Health care is likely to become the most important topic of the U.S. elections next year. Democrats are divided between “Medicare for All” (single-payer, funded by the U.S. government) and proposals for moderate reforms that maintain a role for private insurance. As Democrats enjoy a strong edge with voters on health care (they won the 2018 midterms partly based on their health care proposals), president Trump and the Republicans are struggling to come up with alternative plans that appeal to voters. All of them, however, fail to address some of the most important health crises of the U.S., which means other topics could take precedence over health care as the elections approach.
The American political debate on health care is highly focused on coverage, access, and affordability. Naturally, these factors are important to health care reform, which will become a key topic during the elections. But it is useful to wonder whether the current framing of health care directly speaks to voter anxiety. Most importantly, American communities are increasingly suffering from health crises that are difficult to address directly for politicians: the opioid crisis, mental health issues and a surge in suicides are significantly pushing down U.S. life expectancy and leading to the breakdown of communities.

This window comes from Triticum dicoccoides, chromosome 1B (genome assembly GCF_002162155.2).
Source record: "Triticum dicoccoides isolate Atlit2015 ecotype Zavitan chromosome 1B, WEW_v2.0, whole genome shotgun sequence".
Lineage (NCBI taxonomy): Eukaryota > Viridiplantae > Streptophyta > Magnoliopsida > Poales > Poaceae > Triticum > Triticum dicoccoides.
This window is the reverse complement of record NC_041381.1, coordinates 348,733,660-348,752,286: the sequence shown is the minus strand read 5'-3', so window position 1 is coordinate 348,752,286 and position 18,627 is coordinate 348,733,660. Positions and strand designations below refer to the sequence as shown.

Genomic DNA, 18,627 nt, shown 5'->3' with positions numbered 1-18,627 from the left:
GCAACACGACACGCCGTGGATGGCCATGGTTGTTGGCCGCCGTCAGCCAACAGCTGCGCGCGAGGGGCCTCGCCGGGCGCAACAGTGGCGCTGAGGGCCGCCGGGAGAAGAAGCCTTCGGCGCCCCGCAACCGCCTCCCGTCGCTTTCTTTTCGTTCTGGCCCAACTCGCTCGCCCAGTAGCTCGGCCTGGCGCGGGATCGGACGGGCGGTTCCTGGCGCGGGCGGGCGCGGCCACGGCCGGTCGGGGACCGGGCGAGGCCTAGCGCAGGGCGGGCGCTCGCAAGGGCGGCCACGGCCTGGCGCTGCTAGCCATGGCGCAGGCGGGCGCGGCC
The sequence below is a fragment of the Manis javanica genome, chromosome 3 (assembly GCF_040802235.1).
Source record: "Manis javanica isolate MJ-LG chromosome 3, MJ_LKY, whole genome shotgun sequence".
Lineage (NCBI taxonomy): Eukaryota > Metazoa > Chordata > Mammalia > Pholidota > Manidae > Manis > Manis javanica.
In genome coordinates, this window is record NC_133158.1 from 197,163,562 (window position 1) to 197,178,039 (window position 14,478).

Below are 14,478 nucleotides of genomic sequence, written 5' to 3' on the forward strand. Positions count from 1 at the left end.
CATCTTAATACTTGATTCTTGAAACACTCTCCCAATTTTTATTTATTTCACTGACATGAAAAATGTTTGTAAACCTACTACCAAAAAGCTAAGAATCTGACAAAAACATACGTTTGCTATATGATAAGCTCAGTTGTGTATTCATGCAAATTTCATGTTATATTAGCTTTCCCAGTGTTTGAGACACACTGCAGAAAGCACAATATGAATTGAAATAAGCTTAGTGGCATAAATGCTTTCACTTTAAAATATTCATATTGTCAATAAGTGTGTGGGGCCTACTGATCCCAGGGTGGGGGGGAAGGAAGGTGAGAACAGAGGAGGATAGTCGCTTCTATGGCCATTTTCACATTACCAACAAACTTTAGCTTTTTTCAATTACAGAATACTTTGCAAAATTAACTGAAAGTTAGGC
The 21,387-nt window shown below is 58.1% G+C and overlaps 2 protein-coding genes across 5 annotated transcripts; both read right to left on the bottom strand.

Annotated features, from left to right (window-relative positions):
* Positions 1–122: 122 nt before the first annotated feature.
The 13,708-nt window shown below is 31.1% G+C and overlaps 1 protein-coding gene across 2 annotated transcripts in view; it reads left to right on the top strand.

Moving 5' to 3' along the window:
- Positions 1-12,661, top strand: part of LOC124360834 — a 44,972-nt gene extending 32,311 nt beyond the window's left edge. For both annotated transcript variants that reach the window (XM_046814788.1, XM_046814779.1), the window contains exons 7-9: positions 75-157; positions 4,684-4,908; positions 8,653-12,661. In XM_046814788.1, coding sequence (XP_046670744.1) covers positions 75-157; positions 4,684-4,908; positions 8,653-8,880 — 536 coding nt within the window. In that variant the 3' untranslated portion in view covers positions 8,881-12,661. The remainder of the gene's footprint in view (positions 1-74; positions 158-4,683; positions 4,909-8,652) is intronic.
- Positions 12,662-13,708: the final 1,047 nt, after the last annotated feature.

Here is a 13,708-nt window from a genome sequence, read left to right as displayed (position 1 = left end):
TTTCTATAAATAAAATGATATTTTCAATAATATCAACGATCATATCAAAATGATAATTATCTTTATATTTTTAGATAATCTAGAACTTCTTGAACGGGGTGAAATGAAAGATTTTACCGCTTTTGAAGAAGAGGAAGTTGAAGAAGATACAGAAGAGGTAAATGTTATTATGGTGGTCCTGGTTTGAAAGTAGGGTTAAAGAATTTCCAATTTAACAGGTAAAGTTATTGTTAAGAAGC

As Washington’s debate on health care seems far removed from the sociocultural anxiety over health, other topics could take precedence as the elections approach. While U.S. politicians do try to directly address the opioid crisis, for instance, the mainstream narrative is still highly technocratic, which could alienate voters and allow other topics that more directly speak to voter anxiety (e.g. nationalism, immigration, security) to take precedence. Clearly, this would deal a massive blow to Democrats in the 2020 elections, as they hope to win on health care.